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Myiasis in Child
Other Resources UpToDate PubMed

Myiasis in Child

Contributors: Vivian Wong MD, PhD, Susan Burgin MD, Edith Lederman MD, Noah Craft MD, PhD
Other Resources UpToDate PubMed


Cutaneous myiasis, also known as dermal myiasis, human botfly, warble fly infestation, or tumbu fly infestation, is a self-limited fly larval infestation of the skin or skin appendages. It is a common disease of the traveler returning from South America (with a high incidence of exposure and infection in Belize and Bolivia) or sub-Saharan Africa.

Infestation occurs when ova are laid on the skin or clothing by any number of species of fly of the order Diptera. The ovum will hatch, enter human skin, and form a small papule within 24 hours of contact with skin. The lesion will enlarge as the larva grows in size. If left unattended, the larva will eventually mature and emerge on its own. Cordylobia anthropophaga (the tumbu fly, found in sub-Saharan Africa) larvae mature within 1-3 weeks, whereas Dermatobia hominis (the human botfly, found in the Americas) take upwards of 3 months. Dermatobia hominis ova are transmitted by mosquitoes (the fly lays its eggs on the mosquito and they are dropped off on the human while the mosquito is feeding). Cordylobia anthropophaga ova are deposited on wet clothes and enter the skin when the clothing is worn.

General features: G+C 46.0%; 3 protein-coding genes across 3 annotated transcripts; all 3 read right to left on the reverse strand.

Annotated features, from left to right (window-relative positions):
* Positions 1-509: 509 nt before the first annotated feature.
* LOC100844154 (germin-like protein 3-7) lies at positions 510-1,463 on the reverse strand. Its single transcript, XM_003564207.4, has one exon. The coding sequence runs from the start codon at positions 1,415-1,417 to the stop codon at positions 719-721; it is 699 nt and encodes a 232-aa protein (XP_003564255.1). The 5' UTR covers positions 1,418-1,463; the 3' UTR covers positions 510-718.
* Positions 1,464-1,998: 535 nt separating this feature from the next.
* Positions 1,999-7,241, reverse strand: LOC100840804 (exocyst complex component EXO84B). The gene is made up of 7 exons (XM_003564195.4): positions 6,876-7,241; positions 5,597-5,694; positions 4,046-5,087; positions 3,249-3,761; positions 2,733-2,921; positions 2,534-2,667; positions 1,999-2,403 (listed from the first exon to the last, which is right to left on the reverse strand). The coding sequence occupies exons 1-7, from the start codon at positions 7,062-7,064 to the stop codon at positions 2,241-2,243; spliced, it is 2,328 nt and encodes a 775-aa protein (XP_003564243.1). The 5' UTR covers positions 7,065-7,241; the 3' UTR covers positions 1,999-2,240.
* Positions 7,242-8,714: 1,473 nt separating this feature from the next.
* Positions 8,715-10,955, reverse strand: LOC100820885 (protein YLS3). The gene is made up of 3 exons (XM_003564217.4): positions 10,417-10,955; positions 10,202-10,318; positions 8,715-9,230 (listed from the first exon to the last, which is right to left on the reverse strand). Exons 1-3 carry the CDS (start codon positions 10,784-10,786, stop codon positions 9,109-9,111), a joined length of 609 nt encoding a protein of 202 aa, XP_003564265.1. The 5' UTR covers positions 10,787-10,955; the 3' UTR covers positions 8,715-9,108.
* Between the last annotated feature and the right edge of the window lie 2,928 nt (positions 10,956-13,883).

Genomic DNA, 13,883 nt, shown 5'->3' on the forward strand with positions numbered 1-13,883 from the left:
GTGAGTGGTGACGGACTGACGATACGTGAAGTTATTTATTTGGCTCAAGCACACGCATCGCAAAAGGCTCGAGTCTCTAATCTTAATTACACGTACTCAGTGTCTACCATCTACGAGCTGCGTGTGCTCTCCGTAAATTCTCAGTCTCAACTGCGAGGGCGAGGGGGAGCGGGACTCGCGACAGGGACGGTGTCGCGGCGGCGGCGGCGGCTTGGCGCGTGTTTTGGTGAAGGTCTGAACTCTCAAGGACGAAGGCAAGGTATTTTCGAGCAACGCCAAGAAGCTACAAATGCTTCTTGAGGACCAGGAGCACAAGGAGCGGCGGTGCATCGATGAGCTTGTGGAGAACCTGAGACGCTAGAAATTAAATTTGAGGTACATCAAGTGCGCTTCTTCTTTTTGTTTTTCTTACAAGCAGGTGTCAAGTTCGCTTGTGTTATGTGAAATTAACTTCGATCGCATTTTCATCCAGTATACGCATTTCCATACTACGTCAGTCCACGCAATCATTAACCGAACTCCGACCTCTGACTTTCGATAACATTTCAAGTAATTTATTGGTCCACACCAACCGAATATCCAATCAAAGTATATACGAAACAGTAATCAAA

There are 3 cutaneous forms of disease: furuncular, wound, and migratory.

The furuncular form is caused by caused by D hominis and C anthropophaga. Lesions begin as small erythematous papules, which may be single or multiple and enlarge as the larva enlarges into furuncles with a distinct central punctum. The patient may complain of pruritus or movement or pain within the lesion. With light palpation, the clinician may be able to feel the larva move.

Wound myiasis is caused by Cochliomyia hominivorax and Chrysomya bezziana larvae. Patients may report bleeding and pain within pre-existing wounds. In this particular form, constitutional symptoms, such as fever and chills, and laboratory abnormality with leukocytosis and eosinophilia may be seen. If wound myiasis occurs on a periorificial location on the head, the larvae can burrow into the nasal bones, eyes, or brain tissue, with serious sequelae including sepsis, blindness, and death.

Finally, migratory or creeping myiasis is caused by Hypoderma bovis or Gasterophilus intestinalis larvae. Clinically, migratory myiasis presents as pruritic serpentine lesions similar to those of cutaneous larva migrans. This form is found in patients working or living near cattle and horses.

Myalgias may represent myiasis due to a less common species of botfly (Hypoderma lineatum).

Larval infestation of the eye (ophthalmomyiasis) may be internal or external.


B87.0 – Cutaneous myiasis

60412004 – Myiasis

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Differential Diagnosis & Pitfalls

  • Furunculosis with or without adjacent Cellulitis
  • Arthropod bite or sting
  • Epidermoid cyst
  • Onchocerciasis
  • Tungiasis
  • Skin bacterial abscess
  • Cutaneous larva migrans
  • Nodular Scabies
  • Lyme disease
  • Loiasis
  • Foreign body granuloma

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Last Updated:05/04/2022
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Myiasis in Child
A medical illustration showing key findings of Myiasis : Furuncle, Pruritus, Human botfly exposure
Clinical image of Myiasis - imageId=402355. Click to open in gallery.  caption: 'A close-up of a glistening pink and brown papule with a central cavity and the extracted larva of <i>Wohlfahrtia</i><i> vigil</i>.'
A close-up of a glistening pink and brown papule with a central cavity and the extracted larva of Wohlfahrtia vigil.
Copyright © 2024 VisualDx®. All rights reserved.